Gabbard: Syria's Assad should be 'executed' if he ordered chemical attack
HONOLULU (HawaiiNewsNow) - U.S. Rep. Tulsi Gabbard said she would call for Bashar Al Assad's "prosecution and execution" if the Syrian president is indeed behind a chemical attack that killed scores of civilians, including many children.
Gabbard, D-Hawaii, got heat from many of her colleagues and constituents after meeting with Assad twice during a recent trip to the war-torn country.
The statements came on the same day that the president launched missiles at Syria in response to the chemical weapons attack.
In a follow-up statement, Gabbard called President Trump's decision to launch an air strike "short-sighted."
"This administration has acted recklessly without care or consideration of the dire consequences of the United States attack on Syria without waiting for the collection of evidence from the scene of the chemical poisoning," she said.
Some 80 people were killed earlier this week in the chemical attack in a northern Syria town. The Trump administration and others have blamed the attack on government forces, and on Thursday called the military strike in the "vital national security interest" of the United States.
In a statement released before the missiles were launched Thursday, Gabbard said, "A successful prosecution of Assad (at the International Criminal Court) will require collection of evidence from the scene of the incident, and I support the United Nation's efforts in this regard. Without such evidence, a successful prosecution is impossible."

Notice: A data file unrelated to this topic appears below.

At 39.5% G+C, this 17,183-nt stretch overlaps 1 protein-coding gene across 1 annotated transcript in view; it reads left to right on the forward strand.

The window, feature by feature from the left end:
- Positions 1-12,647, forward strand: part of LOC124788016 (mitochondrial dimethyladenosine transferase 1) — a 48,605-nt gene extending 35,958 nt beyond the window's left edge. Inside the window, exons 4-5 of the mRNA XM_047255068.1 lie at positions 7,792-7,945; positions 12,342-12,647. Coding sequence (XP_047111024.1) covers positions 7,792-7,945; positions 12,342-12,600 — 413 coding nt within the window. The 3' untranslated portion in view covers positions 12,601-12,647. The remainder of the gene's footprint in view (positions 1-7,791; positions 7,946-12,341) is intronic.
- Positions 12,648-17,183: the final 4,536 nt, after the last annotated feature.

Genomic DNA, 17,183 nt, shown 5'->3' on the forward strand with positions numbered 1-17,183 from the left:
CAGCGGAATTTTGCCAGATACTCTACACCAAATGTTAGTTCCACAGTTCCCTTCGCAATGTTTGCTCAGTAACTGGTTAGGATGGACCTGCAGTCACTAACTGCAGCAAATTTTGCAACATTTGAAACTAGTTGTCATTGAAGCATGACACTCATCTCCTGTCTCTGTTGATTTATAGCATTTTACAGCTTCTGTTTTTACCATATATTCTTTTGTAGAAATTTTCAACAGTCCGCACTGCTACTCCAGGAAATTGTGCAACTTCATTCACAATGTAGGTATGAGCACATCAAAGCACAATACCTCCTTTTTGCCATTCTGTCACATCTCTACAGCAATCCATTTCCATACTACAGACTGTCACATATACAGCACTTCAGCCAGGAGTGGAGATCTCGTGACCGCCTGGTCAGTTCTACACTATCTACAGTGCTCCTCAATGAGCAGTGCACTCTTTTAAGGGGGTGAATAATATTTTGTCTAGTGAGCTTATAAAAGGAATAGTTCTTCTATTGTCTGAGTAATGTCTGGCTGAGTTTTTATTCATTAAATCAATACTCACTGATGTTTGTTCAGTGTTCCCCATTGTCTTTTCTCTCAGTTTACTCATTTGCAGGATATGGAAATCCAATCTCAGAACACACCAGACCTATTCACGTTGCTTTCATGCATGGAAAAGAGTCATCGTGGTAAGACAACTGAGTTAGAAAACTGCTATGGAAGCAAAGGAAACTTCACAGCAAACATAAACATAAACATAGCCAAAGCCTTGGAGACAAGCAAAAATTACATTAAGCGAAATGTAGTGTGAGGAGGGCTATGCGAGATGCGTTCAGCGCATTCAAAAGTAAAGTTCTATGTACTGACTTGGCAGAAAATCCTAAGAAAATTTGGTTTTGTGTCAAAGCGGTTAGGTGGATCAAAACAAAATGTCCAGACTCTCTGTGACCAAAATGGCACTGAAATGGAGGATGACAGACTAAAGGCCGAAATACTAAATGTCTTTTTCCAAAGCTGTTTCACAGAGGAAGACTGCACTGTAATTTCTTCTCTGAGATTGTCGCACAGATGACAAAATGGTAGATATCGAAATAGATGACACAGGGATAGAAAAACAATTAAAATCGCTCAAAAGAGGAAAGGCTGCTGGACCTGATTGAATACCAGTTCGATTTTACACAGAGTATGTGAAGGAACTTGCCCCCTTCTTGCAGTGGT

But Gabbard also said she strongly opposes military escalation aimed at overthrowing the Syrian government "because it will mean more dead civilians, more refugees, the strengthening of terrorists, and a possible nuclear war between the United States and Russia."
She added, "I will do everything within my power to prevent such a calamity."
Gabbard's visit to Syria in January was roundly criticized by those on the right and the left, who said sitting down with the leader of a regime behind the deaths of hundreds of thousands of civilians gave him credibility on the international stage.
A Muslim leader in Hawaii called the visit a "black mark" against the Congresswoman.
But Gabbard argued that she made the visit to Syria as part of her opposition to military escalation, and also said her meetings with Assad were impromptu.
She said she received an invitation to meet with Assad after she had already left the United States and landed in Beirut.
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